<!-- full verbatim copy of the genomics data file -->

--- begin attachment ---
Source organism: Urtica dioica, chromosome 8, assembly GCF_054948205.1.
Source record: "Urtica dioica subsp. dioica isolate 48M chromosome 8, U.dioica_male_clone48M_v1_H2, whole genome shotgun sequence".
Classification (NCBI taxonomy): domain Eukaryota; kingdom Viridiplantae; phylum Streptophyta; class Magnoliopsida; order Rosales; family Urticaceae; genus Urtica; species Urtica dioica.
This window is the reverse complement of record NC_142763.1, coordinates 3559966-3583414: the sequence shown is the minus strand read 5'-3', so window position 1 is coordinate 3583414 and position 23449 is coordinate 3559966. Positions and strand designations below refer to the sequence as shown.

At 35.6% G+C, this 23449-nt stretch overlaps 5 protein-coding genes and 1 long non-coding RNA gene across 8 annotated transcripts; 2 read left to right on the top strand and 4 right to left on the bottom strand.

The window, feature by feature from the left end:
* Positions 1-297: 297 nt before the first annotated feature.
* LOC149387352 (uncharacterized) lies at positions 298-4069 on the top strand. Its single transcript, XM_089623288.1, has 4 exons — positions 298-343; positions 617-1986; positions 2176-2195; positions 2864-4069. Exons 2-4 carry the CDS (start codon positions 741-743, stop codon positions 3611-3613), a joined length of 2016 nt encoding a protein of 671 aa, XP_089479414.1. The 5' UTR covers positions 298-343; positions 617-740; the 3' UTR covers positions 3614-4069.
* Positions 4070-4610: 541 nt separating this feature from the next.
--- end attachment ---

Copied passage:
Source organism: Urtica dioica, chromosome 8, assembly GCF_054948205.1.
Source record: "Urtica dioica subsp. dioica isolate 48M chromosome 8, U.dioica_male_clone48M_v1_H2, whole genome shotgun sequence".
Classification (NCBI taxonomy): domain Eukaryota; kingdom Viridiplantae; phylum Streptophyta; class Magnoliopsida; order Rosales; family Urticaceae; genus Urtica; species Urtica dioica.
This window is the reverse complement of record NC_142763.1, coordinates 3559966-3583414: the sequence shown is the minus strand read 5'-3', so window position 1 is coordinate 3583414 and position 23449 is coordinate 3559966. Positions and strand designations below refer to the sequence as shown.

At 35.6% G+C, this 23449-nt stretch overlaps 5 protein-coding genes and 1 long non-coding RNA gene across 8 annotated transcripts; 2 read left to right on the top strand and 4 right to left on the bottom strand.

The window, feature by feature from the left end:
* Positions 1-297: 297 nt before the first annotated feature.
* LOC149387352 (uncharacterized) lies at positions 298-4069 on the top strand. Its single transcript, XM_089623288.1, has 4 exons — positions 298-343; positions 617-1986; positions 2176-2195; positions 2864-4069. Exons 2-4 carry the CDS (start codon positions 741-743, stop codon positions 3611-3613), a joined length of 2016 nt encoding a protein of 671 aa, XP_089479414.1. The 5' UTR covers positions 298-343; positions 617-740; the 3' UTR covers positions 3614-4069.
* Positions 4070-4610: 541 nt separating this feature from the next.